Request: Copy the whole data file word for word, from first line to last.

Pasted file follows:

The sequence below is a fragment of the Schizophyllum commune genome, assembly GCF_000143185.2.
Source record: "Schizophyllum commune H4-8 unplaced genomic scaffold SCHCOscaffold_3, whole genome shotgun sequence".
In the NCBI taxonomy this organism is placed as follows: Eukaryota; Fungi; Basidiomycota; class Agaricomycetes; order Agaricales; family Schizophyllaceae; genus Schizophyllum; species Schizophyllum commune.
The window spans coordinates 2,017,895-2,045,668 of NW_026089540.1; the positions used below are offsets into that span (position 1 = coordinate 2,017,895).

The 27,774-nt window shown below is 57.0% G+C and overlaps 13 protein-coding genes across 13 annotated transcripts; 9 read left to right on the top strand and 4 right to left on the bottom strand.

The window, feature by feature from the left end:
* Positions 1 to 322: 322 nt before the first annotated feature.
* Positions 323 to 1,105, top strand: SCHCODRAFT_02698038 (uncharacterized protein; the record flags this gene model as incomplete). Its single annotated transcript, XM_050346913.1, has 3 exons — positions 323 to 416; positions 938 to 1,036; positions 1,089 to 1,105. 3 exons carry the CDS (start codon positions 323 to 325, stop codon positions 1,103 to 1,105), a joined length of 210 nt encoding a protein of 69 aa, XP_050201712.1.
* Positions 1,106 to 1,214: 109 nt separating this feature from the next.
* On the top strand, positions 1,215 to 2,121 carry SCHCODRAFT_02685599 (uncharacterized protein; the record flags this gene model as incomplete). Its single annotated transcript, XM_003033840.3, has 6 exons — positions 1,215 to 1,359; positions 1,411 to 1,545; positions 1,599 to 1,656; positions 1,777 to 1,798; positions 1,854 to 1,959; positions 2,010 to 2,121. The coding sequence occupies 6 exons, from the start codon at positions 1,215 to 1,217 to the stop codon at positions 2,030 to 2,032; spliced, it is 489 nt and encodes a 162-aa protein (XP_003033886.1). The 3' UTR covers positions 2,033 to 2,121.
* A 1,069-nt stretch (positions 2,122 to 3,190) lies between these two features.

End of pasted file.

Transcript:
The sequence below is a fragment of the Schizophyllum commune genome, assembly GCF_000143185.2.
Source record: "Schizophyllum commune H4-8 unplaced genomic scaffold SCHCOscaffold_3, whole genome shotgun sequence".
In the NCBI taxonomy this organism is placed as follows: Eukaryota; Fungi; Basidiomycota; class Agaricomycetes; order Agaricales; family Schizophyllaceae; genus Schizophyllum; species Schizophyllum commune.
The window spans coordinates 2,017,895-2,045,668 of NW_026089540.1; the positions used below are offsets into that span (position 1 = coordinate 2,017,895).

The 27,774-nt window shown below is 57.0% G+C and overlaps 13 protein-coding genes across 13 annotated transcripts; 9 read left to right on the top strand and 4 right to left on the bottom strand.

The window, feature by feature from the left end:
* Positions 1 to 322: 322 nt before the first annotated feature.
* Positions 323 to 1,105, top strand: SCHCODRAFT_02698038 (uncharacterized protein; the record flags this gene model as incomplete). Its single annotated transcript, XM_050346913.1, has 3 exons — positions 323 to 416; positions 938 to 1,036; positions 1,089 to 1,105. 3 exons carry the CDS (start codon positions 323 to 325, stop codon positions 1,103 to 1,105), a joined length of 210 nt encoding a protein of 69 aa, XP_050201712.1.
* Positions 1,106 to 1,214: 109 nt separating this feature from the next.
* On the top strand, positions 1,215 to 2,121 carry SCHCODRAFT_02685599 (uncharacterized protein; the record flags this gene model as incomplete). Its single annotated transcript, XM_003033840.3, has 6 exons — positions 1,215 to 1,359; positions 1,411 to 1,545; positions 1,599 to 1,656; positions 1,777 to 1,798; positions 1,854 to 1,959; positions 2,010 to 2,121. The coding sequence occupies 6 exons, from the start codon at positions 1,215 to 1,217 to the stop codon at positions 2,030 to 2,032; spliced, it is 489 nt and encodes a 162-aa protein (XP_003033886.1). The 3' UTR covers positions 2,033 to 2,121.
* A 1,069-nt stretch (positions 2,122 to 3,190) lies between these two features.